Case Study: Not all Happy Endings Last
Peter C. married his childhood sweetheart; they had three children. His real estate and investment company had holdings in five states. Peter had several partners in this venture. Pete struggled with alcohol and drugs from his teenage years to the age of 34 when he entered a 28-day residential treatment program.
Pete came to me directly from the treatment center. His relationships were a complete mess. Most of his family members did not want him in their lives. His business partners and associates wanted to distance themselves as fast and as far as possible.
Pete's health was in jeopardy and his finances were in very bad shape. The business had a huge negative cash flow. Pete needed a mentor to work with him through his recovery process. He also needed someone to resolve all of his business problems.
We worked together for over a year, primarily on his recovery, because without that, everything else would cease to matter. We used a proven systematic method that created a foundation from which we then could address his life issues. I use my own brand of 'recovery' and 'releasing' methodologies that respect and honor each person's individuality. This recovery process included addressing all of the family's concerns.
Next, I did an in-depth analysis of Pete's businesses including the business model, the financial details, the culture, and the partners' wants and needs. A unique aspect my company brings is to ensure everyone in the mix is satisfied with the result. The solutions included getting everything Pete wanted and satisfying the partners individual wants and needs.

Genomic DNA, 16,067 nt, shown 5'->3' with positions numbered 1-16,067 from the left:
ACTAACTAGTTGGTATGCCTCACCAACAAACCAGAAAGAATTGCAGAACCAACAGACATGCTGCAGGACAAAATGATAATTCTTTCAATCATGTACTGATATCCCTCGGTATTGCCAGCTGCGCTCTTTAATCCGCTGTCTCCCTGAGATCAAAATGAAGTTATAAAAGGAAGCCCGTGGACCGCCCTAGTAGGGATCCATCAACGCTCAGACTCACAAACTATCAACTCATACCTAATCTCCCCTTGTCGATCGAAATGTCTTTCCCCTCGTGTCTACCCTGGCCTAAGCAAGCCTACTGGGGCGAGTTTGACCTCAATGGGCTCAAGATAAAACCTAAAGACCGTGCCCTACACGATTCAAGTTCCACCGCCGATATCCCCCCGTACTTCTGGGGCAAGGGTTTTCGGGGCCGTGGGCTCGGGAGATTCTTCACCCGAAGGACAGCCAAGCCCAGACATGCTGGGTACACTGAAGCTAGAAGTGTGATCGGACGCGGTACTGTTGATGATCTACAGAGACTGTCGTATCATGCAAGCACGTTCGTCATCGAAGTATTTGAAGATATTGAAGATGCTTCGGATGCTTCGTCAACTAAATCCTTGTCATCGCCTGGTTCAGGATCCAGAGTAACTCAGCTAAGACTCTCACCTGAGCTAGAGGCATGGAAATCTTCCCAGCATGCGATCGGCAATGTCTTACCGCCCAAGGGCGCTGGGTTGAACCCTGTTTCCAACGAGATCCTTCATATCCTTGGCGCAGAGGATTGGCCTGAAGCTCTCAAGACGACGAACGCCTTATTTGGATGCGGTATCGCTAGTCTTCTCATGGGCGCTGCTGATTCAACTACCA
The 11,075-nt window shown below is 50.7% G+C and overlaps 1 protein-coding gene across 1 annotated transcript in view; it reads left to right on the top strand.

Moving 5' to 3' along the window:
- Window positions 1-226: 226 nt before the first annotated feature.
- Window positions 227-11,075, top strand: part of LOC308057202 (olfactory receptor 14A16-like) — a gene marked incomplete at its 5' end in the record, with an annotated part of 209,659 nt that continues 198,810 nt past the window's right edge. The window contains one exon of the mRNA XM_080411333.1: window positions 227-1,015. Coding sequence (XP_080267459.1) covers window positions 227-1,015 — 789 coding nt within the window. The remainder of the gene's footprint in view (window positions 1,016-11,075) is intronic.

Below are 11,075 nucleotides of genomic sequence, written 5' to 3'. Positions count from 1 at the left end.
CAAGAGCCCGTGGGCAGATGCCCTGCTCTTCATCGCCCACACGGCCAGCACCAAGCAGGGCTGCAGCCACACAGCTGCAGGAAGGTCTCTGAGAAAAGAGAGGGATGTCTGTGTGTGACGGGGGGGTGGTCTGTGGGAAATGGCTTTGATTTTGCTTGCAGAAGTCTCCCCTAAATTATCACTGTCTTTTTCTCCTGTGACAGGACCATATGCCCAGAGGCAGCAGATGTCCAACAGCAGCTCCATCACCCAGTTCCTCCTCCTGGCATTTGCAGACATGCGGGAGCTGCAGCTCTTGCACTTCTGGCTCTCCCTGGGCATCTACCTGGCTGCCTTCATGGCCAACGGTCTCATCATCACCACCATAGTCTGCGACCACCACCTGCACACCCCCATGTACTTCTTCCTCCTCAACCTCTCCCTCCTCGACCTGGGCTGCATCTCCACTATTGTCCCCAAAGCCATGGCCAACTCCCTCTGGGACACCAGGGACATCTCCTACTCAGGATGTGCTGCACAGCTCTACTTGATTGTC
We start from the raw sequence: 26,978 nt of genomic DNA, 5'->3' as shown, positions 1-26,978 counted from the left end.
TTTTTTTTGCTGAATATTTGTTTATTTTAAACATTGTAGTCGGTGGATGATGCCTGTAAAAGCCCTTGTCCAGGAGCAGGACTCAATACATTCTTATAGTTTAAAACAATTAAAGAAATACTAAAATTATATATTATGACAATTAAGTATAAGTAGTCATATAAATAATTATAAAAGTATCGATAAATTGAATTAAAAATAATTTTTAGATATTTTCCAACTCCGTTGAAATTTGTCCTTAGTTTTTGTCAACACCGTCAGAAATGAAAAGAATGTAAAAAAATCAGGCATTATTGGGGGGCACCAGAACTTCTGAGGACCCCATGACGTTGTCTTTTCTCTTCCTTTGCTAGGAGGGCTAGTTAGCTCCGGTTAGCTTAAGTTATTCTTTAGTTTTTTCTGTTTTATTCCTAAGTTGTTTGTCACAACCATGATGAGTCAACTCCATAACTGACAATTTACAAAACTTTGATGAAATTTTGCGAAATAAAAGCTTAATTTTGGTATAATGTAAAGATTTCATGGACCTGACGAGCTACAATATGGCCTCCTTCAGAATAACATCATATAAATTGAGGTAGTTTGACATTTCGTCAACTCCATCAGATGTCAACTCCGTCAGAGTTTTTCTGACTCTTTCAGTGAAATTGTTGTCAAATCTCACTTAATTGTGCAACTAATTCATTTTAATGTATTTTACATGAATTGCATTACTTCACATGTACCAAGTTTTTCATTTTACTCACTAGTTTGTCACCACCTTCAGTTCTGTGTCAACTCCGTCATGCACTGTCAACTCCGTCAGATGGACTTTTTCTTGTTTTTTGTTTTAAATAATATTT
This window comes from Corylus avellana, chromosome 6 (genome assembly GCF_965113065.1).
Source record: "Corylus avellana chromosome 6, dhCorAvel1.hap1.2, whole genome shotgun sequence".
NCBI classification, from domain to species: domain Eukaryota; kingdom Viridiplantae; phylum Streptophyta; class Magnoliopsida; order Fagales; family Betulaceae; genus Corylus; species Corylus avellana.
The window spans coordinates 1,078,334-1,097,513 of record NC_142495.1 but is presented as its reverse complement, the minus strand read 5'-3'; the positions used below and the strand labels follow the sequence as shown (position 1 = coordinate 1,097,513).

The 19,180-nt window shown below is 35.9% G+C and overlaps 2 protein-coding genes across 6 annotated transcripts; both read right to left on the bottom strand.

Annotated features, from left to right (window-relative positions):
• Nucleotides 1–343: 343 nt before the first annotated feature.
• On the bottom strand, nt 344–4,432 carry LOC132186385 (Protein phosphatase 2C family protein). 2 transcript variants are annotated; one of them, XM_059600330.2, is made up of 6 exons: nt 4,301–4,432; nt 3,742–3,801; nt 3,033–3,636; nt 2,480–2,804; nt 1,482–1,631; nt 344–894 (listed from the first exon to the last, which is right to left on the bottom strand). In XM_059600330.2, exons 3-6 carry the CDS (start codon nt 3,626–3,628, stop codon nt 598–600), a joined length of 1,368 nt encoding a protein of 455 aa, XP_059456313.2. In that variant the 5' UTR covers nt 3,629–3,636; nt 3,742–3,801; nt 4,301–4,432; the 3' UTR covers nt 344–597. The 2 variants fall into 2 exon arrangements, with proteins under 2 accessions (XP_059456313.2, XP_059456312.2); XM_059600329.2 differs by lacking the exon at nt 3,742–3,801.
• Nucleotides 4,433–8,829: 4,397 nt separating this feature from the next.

Pete's business problems were resolved by implementing a complex plan that included doing sixty-one 1031 real estate exchanges. The net result for my client was a 200% positive change in the business's cash flow. In addition, Pete became the sole owner of strong real estate and business assets in his geographic area. Because of this project, Pete no longer had partners and he had an easy portfolio to manage.
After working with me for fourteen months, Pete appeared to have recovered from his alcohol and drug problems. His family was reunited. He healed his broken relationship with his sister. His children were safe with him. In addition, his brother started doing business with him again, something he had said he would never do.
Not all happy endings last. I will probably never know the exact details, but my client stopped doing the things necessary to maintain and grow in his sobriety. He had returned to using alcohol and drugs. He died out of the country of some unexplained medical problem. He was 38 years old when he died.
Healthy long lasting recovery requires vigilance against returning to old habits in how we think and what we do. Just as someone with a life threatening disease requires a different lifestyle, so does the addicted person.